Minimizing Weed Seed Transfer at Harvest

/_uploads/images/ts-weed-seed.jpgWhen faced with challenging weather conditions, you may have to spray herbicides with less-than-ideal timing. This may result in higher than normal weed densities at harvest.

That’s why, during and after fall harvest, it is important to evaluate your current weed management programs, note where problematic weeds are located and take steps to minimize the transfer of weed seeds. Harvesting equipment can greatly contribute to the spread of weed seeds across fields, so minimize and potentially slow the transfer of hard-to-control weeds with equipment by putting a plan in place before you start swathing or combining. Here are some best practices to consider.




Whenever possible, harvest weedy fields and dense weedy areas of fields last. This technique can help you minimize the transfer of weed seed to weed-free areas during harvest. It can also help to prevent weeds from interfering with your harvest because they often don’t dry down as quickly as the crop, which may cause them to clog harvesting equipment.




After fall harvest and prior to storage, thoroughly clean all harvesting equipment, including combines, tractors, trucks, augers and tarps, to prevent pests and animals from feeding on seed. In addition, prior to first harvest, confirm all equipment is cleaned to prevent any seed movement to the field. When moving equipment between fields and farms be sure to reverse and clean augers, tractors and harvesting equipment. This will also help you minimize the spread of weed seed, as the soil that sticks to tractor and combine tires can disperse weeds across large areas. Keep in mind that the most common and efficient methods of cleaning equipment include vacuuming, sweeping and using compressed air or water.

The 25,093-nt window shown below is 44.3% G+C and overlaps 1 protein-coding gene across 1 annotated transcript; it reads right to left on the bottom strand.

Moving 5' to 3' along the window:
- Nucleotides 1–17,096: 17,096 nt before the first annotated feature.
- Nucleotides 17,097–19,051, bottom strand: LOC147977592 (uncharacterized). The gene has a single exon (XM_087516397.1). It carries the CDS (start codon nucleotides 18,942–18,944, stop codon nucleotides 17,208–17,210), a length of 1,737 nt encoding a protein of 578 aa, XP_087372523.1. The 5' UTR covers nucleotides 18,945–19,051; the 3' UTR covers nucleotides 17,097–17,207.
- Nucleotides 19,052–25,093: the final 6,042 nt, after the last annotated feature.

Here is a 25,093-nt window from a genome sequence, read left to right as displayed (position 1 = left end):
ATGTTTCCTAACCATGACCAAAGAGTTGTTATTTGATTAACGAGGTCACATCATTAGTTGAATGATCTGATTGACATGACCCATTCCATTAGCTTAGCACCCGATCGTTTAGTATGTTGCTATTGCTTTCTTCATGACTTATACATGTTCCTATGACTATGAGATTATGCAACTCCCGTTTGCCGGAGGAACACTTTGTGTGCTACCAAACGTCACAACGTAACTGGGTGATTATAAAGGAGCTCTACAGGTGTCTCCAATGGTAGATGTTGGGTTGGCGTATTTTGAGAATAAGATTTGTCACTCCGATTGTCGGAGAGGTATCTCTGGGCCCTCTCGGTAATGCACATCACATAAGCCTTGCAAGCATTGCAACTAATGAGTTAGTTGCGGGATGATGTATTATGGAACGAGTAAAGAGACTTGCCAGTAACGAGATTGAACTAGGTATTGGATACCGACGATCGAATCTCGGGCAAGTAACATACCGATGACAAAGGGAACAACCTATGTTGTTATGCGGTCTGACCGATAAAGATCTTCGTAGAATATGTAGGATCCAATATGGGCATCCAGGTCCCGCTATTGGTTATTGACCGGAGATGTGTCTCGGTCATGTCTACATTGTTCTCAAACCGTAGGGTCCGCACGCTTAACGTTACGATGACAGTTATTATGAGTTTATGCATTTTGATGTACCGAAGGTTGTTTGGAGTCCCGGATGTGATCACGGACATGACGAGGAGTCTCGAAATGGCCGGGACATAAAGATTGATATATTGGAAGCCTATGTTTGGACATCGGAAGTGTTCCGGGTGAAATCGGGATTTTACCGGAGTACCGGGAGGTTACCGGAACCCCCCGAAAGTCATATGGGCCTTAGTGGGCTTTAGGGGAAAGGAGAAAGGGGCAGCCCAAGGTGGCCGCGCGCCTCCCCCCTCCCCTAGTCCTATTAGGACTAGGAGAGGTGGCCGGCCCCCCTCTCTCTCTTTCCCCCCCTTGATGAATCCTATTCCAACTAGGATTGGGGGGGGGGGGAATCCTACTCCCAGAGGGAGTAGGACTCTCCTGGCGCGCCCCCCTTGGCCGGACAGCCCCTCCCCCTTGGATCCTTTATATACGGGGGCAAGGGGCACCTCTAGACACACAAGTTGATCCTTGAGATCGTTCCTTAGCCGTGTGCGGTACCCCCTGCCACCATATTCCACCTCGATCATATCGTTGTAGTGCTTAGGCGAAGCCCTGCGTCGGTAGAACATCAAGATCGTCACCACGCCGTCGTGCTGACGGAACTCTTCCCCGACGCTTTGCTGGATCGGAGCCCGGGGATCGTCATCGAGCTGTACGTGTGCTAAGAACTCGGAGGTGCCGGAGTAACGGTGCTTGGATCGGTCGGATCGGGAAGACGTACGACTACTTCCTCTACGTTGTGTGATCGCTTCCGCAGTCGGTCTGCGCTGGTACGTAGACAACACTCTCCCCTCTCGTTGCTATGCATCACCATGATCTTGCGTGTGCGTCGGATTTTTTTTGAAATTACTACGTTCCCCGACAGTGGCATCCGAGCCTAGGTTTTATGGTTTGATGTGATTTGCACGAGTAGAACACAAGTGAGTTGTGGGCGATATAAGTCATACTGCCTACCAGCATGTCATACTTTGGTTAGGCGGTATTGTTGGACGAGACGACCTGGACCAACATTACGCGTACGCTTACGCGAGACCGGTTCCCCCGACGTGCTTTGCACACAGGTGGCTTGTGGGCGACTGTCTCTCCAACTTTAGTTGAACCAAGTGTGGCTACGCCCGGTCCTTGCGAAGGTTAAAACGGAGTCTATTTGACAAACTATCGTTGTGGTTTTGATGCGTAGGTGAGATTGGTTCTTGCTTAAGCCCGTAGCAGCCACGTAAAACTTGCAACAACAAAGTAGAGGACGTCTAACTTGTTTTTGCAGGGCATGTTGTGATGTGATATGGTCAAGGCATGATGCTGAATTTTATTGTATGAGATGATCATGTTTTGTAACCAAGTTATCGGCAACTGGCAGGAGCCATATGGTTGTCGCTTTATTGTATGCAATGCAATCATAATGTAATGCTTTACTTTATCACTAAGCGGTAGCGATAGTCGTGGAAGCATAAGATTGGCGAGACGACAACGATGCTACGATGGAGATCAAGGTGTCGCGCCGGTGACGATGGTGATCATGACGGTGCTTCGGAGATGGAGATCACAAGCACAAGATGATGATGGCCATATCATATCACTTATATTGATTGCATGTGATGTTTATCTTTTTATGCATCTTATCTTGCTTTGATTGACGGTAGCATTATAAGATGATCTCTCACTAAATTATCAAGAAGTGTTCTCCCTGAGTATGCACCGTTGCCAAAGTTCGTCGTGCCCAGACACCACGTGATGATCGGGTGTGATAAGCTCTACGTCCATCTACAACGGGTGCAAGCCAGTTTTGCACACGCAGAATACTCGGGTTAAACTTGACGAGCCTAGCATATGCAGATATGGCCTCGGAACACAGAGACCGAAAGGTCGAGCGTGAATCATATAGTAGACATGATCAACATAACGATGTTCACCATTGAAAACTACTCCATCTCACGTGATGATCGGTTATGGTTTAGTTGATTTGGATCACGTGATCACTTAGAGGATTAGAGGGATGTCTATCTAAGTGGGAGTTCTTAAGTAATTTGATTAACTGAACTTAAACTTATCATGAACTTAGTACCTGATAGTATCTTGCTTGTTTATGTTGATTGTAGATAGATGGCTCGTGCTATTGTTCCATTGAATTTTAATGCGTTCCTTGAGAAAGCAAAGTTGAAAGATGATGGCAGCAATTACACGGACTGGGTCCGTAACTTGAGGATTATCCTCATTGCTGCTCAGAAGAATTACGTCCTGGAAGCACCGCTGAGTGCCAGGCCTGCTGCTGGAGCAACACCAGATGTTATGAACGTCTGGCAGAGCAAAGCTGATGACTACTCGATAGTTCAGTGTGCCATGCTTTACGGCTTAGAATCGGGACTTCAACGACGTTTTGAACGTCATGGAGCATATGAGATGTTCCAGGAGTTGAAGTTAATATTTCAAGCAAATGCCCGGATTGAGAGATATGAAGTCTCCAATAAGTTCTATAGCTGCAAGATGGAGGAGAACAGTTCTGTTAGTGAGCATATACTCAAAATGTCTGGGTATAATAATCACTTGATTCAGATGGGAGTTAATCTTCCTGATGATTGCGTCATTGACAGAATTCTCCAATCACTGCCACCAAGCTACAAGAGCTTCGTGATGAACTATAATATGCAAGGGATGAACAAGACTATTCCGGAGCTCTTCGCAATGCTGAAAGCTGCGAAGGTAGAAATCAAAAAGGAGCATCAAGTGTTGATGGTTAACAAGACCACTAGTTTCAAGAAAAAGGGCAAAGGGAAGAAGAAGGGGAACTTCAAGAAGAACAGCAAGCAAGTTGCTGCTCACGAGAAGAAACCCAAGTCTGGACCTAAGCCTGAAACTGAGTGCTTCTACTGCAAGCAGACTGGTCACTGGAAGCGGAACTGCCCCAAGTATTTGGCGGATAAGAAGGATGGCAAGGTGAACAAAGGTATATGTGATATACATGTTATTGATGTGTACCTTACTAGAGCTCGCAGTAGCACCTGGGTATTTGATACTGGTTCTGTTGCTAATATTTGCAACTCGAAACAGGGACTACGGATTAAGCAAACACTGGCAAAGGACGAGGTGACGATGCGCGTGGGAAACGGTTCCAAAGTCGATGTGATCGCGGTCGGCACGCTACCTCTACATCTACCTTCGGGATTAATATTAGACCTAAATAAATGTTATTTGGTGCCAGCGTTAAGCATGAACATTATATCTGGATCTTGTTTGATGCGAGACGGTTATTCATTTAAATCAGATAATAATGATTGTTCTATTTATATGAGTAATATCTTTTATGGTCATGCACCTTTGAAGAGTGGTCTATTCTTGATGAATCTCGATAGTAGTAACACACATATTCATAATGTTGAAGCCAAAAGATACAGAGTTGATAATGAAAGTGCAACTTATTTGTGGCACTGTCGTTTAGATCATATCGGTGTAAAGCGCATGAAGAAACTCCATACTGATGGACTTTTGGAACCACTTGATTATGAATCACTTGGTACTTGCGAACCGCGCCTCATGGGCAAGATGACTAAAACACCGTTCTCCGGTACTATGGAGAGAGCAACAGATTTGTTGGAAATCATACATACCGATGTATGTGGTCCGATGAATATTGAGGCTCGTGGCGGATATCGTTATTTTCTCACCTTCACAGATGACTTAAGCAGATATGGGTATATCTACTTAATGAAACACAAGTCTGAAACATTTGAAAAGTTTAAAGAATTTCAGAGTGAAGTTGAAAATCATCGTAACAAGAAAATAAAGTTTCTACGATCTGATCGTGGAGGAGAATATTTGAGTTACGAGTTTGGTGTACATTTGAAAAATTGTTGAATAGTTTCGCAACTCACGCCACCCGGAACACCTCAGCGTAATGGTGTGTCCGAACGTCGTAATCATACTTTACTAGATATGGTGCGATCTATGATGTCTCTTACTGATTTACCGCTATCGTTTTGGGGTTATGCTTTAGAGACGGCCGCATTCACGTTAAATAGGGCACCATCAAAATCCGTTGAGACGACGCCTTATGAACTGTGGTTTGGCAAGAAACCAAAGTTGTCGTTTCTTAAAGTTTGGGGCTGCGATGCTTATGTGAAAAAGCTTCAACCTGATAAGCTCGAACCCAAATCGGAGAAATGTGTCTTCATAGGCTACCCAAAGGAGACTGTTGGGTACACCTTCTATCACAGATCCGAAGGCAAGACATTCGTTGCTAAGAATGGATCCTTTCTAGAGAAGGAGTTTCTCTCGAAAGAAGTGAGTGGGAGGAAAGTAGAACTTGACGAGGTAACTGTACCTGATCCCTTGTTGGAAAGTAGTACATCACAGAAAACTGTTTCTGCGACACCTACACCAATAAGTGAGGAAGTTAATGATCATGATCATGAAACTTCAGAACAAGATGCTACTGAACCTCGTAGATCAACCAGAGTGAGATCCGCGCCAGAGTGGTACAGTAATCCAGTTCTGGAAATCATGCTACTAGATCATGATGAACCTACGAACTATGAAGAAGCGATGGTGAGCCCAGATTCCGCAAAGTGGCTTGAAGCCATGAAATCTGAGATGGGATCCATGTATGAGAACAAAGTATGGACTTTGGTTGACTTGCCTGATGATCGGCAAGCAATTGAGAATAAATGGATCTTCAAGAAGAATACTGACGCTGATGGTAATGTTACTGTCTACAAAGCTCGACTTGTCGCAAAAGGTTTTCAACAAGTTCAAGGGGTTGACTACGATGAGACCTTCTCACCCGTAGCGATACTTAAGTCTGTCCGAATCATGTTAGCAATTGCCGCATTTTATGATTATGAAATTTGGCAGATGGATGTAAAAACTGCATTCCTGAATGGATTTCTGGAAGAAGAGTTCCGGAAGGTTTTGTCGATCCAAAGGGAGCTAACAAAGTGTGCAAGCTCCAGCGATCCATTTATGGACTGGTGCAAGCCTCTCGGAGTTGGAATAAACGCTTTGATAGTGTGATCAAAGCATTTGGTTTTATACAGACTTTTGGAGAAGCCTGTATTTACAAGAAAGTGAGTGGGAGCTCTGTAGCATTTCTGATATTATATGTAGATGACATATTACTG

The best way to protect your farm and prevent harvesting equipment from spreading weed seed is to implement an effective weed management program. At harvest, you should document the location of weedy areas and develop a weed management plan for the following season. This plan should include strategies to identify problematic fields and develop cleaning procedures for all harvesting equipment.


By implementing and following this type of program, you can slow the spread of tough to control and herbicide-resistant weeds across your fields.


Click here for .PDF version of this page.​​​



Bagavathiannan, M.V., Norsworthy, J.K., Scott, R.C., and Barber, T.L. The spread of herbicide resistant weeds: What should growers know? University of Arkansas Extension. FSA2171. Menalled, F. 2014. Crop harvesting and weed management. Montana IPM Bulletin. Montana State University Extension. Web sources verified 8/12/2015.